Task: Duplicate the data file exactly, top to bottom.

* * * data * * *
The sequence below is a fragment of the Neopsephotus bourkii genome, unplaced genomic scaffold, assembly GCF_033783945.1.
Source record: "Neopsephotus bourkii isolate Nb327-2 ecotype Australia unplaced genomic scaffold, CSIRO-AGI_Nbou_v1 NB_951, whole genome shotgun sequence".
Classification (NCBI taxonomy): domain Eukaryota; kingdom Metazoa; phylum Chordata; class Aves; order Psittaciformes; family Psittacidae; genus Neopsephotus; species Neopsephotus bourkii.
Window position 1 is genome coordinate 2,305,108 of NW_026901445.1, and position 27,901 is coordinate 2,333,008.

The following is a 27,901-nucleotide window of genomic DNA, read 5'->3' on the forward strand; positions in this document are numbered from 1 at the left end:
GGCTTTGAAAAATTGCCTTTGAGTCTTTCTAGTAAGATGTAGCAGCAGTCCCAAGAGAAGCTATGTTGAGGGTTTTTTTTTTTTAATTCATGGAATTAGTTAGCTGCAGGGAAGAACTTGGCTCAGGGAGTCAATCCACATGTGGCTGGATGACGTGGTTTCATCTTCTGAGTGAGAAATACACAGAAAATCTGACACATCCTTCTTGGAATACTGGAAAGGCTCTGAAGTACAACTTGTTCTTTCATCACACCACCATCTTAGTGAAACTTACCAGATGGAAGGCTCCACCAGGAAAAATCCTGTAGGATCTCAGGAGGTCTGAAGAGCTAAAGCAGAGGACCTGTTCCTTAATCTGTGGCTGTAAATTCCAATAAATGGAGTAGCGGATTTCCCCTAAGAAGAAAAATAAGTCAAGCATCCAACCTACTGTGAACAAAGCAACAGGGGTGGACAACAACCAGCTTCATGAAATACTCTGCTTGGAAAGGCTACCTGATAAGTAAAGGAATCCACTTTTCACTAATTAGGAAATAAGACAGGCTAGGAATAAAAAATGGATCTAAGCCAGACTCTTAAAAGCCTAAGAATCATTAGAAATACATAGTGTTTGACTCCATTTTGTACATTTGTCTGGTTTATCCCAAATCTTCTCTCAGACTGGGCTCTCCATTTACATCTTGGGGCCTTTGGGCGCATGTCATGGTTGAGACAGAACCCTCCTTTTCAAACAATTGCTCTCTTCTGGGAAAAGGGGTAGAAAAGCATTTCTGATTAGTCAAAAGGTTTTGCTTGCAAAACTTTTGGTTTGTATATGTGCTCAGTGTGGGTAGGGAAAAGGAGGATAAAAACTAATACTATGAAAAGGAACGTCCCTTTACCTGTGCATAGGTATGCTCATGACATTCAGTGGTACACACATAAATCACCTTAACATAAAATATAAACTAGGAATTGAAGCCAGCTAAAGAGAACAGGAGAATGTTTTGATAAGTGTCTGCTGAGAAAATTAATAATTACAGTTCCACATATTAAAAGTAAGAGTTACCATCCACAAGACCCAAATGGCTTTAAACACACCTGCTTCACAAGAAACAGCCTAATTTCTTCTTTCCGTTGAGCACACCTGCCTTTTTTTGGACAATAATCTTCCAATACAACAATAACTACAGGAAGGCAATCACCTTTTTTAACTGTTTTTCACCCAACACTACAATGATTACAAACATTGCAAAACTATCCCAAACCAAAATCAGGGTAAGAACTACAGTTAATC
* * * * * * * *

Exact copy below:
The sequence below is a fragment of the Neopsephotus bourkii genome, unplaced genomic scaffold, assembly GCF_033783945.1.
Source record: "Neopsephotus bourkii isolate Nb327-2 ecotype Australia unplaced genomic scaffold, CSIRO-AGI_Nbou_v1 NB_951, whole genome shotgun sequence".
Classification (NCBI taxonomy): domain Eukaryota; kingdom Metazoa; phylum Chordata; class Aves; order Psittaciformes; family Psittacidae; genus Neopsephotus; species Neopsephotus bourkii.
Window position 1 is genome coordinate 2,305,108 of NW_026901445.1, and position 27,901 is coordinate 2,333,008.

The following is a 27,901-nucleotide window of genomic DNA, read 5'->3' on the forward strand; positions in this document are numbered from 1 at the left end:
GGCTTTGAAAAATTGCCTTTGAGTCTTTCTAGTAAGATGTAGCAGCAGTCCCAAGAGAAGCTATGTTGAGGGTTTTTTTTTTTTAATTCATGGAATTAGTTAGCTGCAGGGAAGAACTTGGCTCAGGGAGTCAATCCACATGTGGCTGGATGACGTGGTTTCATCTTCTGAGTGAGAAATACACAGAAAATCTGACACATCCTTCTTGGAATACTGGAAAGGCTCTGAAGTACAACTTGTTCTTTCATCACACCACCATCTTAGTGAAACTTACCAGATGGAAGGCTCCACCAGGAAAAATCCTGTAGGATCTCAGGAGGTCTGAAGAGCTAAAGCAGAGGACCTGTTCCTTAATCTGTGGCTGTAAATTCCAATAAATGGAGTAGCGGATTTCCCCTAAGAAGAAAAATAAGTCAAGCATCCAACCTACTGTGAACAAAGCAACAGGGGTGGACAACAACCAGCTTCATGAAATACTCTGCTTGGAAAGGCTACCTGATAAGTAAAGGAATCCACTTTTCACTAATTAGGAAATAAGACAGGCTAGGAATAAAAAATGGATCTAAGCCAGACTCTTAAAAGCCTAAGAATCATTAGAAATACATAGTGTTTGACTCCATTTTGTACATTTGTCTGGTTTATCCCAAATCTTCTCTCAGACTGGGCTCTCCATTTACATCTTGGGGCCTTTGGGCGCATGTCATGGTTGAGACAGAACCCTCCTTTTCAAACAATTGCTCTCTTCTGGGAAAAGGGGTAGAAAAGCATTTCTGATTAGTCAAAAGGTTTTGCTTGCAAAACTTTTGGTTTGTATATGTGCTCAGTGTGGGTAGGGAAAAGGAGGATAAAAACTAATACTATGAAAAGGAACGTCCCTTTACCTGTGCATAGGTATGCTCATGACATTCAGTGGTACACACATAAATCACCTTAACATAAAATATAAACTAGGAATTGAAGCCAGCTAAAGAGAACAGGAGAATGTTTTGATAAGTGTCTGCTGAGAAAATTAATAATTACAGTTCCACATATTAAAAGTAAGAGTTACCATCCACAAGACCCAAATGGCTTTAAACACACCTGCTTCACAAGAAACAGCCTAATTTCTTCTTTCCGTTGAGCACACCTGCCTTTTTTTGGACAATAATCTTCCAATACAACAATAACTACAGGAAGGCAATCACCTTTTTTAACTGTTTTTCACCCAACACTACAATGATTACAAACATTGCAAAACTATCCCAAACCAAAATCAGGGTAAGAACTACAGTTAATC